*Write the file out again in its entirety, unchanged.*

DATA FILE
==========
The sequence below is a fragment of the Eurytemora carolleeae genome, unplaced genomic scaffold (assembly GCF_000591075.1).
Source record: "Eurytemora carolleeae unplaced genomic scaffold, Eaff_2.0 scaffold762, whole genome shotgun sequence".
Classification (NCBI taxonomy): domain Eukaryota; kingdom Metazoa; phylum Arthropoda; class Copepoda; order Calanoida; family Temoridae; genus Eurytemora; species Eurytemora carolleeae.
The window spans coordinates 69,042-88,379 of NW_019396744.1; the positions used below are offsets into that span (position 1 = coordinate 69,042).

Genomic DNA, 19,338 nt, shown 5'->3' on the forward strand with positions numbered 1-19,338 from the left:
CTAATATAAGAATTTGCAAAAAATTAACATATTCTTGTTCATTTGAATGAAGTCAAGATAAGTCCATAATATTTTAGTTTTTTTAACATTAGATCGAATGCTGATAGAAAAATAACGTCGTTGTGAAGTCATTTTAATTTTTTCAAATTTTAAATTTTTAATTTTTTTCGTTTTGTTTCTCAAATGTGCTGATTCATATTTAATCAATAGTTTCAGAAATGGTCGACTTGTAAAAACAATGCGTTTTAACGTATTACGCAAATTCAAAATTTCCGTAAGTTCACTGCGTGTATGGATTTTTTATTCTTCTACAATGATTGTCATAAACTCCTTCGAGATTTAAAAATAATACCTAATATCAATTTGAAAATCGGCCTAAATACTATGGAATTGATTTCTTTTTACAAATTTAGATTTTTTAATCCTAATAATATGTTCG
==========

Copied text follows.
The sequence below is a fragment of the Eurytemora carolleeae genome, unplaced genomic scaffold (assembly GCF_000591075.1).
Source record: "Eurytemora carolleeae unplaced genomic scaffold, Eaff_2.0 scaffold762, whole genome shotgun sequence".
Classification (NCBI taxonomy): domain Eukaryota; kingdom Metazoa; phylum Arthropoda; class Copepoda; order Calanoida; family Temoridae; genus Eurytemora; species Eurytemora carolleeae.
The window spans coordinates 69,042-88,379 of NW_019396744.1; the positions used below are offsets into that span (position 1 = coordinate 69,042).

Genomic DNA, 19,338 nt, shown 5'->3' on the forward strand with positions numbered 1-19,338 from the left:
CTAATATAAGAATTTGCAAAAAATTAACATATTCTTGTTCATTTGAATGAAGTCAAGATAAGTCCATAATATTTTAGTTTTTTTAACATTAGATCGAATGCTGATAGAAAAATAACGTCGTTGTGAAGTCATTTTAATTTTTTCAAATTTTAAATTTTTAATTTTTTTCGTTTTGTTTCTCAAATGTGCTGATTCATATTTAATCAATAGTTTCAGAAATGGTCGACTTGTAAAAACAATGCGTTTTAACGTATTACGCAAATTCAAAATTTCCGTAAGTTCACTGCGTGTATGGATTTTTTATTCTTCTACAATGATTGTCATAAACTCCTTCGAGATTTAAAAATAATACCTAATATCAATTTGAAAATCGGCCTAAATACTATGGAATTGATTTCTTTTTACAAATTTAGATTTTTTAATCCTAATAATATGTTCG